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Montgomery County unites to defeat the cycle of stroke

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Kelly Fucheck knows all too well that strokes can happen to anyone, regardless of age or fitness level. At 32, Kelly, a mom of two suffered a stroke. The native Houstonian is one of many stroke survivors nationwide sharing their stories on World Stroke Day with the American Stroke Association, a division of the American Heart Association, to encourage all Americans to learn the warning signs of stroke.

“I’m going to be uncomfortably honest and real with you in sharing my story because what happened to me could happen to anyone. When my stroke was happening, I didn’t dial 9-1-1. I didn’t call my doctor. I didn’t know I was having a stroke,” Fucheck said. “Strokes can happen to anyone. We all need to know the warning signs and what to do because you never know when you’ll need to help yourself or someone else having a stroke.”

Each year approximately 800,000 people in the U.S. suffer a stroke. Worldwide, one in four will suffer a stroke in their lifetime. Knowing stroke warning signs and seeking immediate medical attention can make the difference between recovery and disability or death.

The American Stroke Association encourages people to learn the acronym F.A.S.T. to help them remember the warning signs for stroke. F.A.S.T. stands for:

  • Face Drooping – Does one side of the face droop or is it numb? Ask the person to smile. Is the person’s smile uneven?
  • Arm Weakness – Is one arm weak or numb? Ask the person to raise both arms. Does one arm drift downward?
  • Speech Difficulty – Is speech slurred? Is the person unable to speak or hard to understand? Ask the person to repeat a simple sentence like “The sky is blue.”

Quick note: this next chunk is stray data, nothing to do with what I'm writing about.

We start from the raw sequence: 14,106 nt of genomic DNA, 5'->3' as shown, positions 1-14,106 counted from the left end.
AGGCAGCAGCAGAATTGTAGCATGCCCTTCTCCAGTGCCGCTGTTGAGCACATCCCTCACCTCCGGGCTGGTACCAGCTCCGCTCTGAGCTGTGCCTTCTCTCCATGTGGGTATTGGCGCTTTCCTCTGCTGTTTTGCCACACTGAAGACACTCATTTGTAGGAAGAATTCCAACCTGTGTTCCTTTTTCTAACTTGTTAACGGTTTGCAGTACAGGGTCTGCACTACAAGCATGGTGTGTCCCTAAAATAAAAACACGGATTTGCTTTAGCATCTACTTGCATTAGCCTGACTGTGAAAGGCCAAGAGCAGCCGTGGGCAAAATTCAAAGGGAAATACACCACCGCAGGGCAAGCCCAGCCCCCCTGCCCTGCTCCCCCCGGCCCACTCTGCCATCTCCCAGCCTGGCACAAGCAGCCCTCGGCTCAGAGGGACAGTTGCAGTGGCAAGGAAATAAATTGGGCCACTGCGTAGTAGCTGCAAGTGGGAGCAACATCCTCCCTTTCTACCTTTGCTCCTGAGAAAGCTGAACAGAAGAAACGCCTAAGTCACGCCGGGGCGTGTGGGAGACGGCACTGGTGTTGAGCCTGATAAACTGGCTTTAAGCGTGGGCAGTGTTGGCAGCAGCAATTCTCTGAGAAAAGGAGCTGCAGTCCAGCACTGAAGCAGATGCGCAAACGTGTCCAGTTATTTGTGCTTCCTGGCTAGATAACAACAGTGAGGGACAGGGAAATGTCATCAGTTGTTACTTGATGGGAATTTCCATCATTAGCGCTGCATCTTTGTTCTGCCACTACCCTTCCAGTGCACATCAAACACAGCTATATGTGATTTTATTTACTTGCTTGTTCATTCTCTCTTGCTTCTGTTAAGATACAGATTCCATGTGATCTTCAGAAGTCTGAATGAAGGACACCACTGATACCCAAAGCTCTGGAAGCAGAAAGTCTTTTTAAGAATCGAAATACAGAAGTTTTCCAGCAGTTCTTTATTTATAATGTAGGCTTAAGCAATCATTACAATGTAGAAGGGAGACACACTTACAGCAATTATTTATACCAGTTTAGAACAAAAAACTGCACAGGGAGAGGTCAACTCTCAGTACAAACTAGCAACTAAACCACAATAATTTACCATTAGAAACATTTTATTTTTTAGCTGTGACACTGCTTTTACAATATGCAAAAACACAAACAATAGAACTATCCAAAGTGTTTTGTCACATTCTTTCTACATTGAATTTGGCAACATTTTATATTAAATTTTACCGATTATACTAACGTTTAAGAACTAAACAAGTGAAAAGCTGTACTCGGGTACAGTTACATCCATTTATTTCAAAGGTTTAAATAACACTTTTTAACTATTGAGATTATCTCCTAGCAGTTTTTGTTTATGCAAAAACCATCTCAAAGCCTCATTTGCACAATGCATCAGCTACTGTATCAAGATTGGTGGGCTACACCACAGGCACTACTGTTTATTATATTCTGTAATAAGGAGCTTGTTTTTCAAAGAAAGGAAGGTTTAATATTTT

• Time to Call 911 – If someone shows any of these symptoms, even if the symptoms go away, call 911 and get to a hospital immediately. Check the time so you can tell emergency responders when the first symptoms appeared.
FAST 2021 World Stroke Day
Photo Credit: American Heart Association
The John Cooper School Open House

Research shows that while most people say they would call 911 in a stroke emergency, real-world data shows that up to 75% of those experiencing a stroke first called friends or family, like Kelly did. Strokes are most treatable right after they happen. Delaying getting help often means people can’t get treatment in time and are more likely to be disabled or die from their stroke.

“If you or someone around you shows signs of stroke, get it checked out right away. It’s always better to err on the side of caution with stroke signs because you’re losing brain cells every minute during a stroke,” said Lharissa Jacobs, VP of Health Strategies for the American Heart Association Houston. “Remember that even during a pandemic, hospitals are still the safest place for you to be when medical emergencies strike. Please let us help you—don’t die of doubt.”

Research shows that up to 80% of strokes may be prevented through small lifestyle changes and managing conditions like high blood sugar, cholesterol and blood pressure – which also impact heart health. Getting the recommended amount of physical activity is linked to lower risk of diseases, stronger bones and muscles, improved mental health and cognitive function and lower risk of depression. Cycling helps maintain strong brain function, processing speed and mental sharpness.

“Healthy habits can protect and improve brain function – which can also lower your stroke risk. These small changes can have a big impact,” said Jacobs.

The American Heart Association will host its inaugural CycleNation event in the Kingwood area on January 20, 2022 and in Montgomery County on February 19, 2022 to raise funds and awareness for stroke.

Learn more and test your stroke knowledge at


About the American Stroke Association

The American Stroke Association is a relentless force for a world with fewer strokes and longer, healthier lives. We team with millions of volunteers and donors to ensure equitable health and stroke care in all communities. We work to prevent, treat and beat stroke by funding innovative research, fighting for the public’s health, and providing lifesaving resources. The Dallas-based association was created in 1998 as a division of the American Heart Association. To learn more or to get involved, call 1-888-4STROKE or visit Follow us on Facebook and Twitter.

Source: American Heart Association

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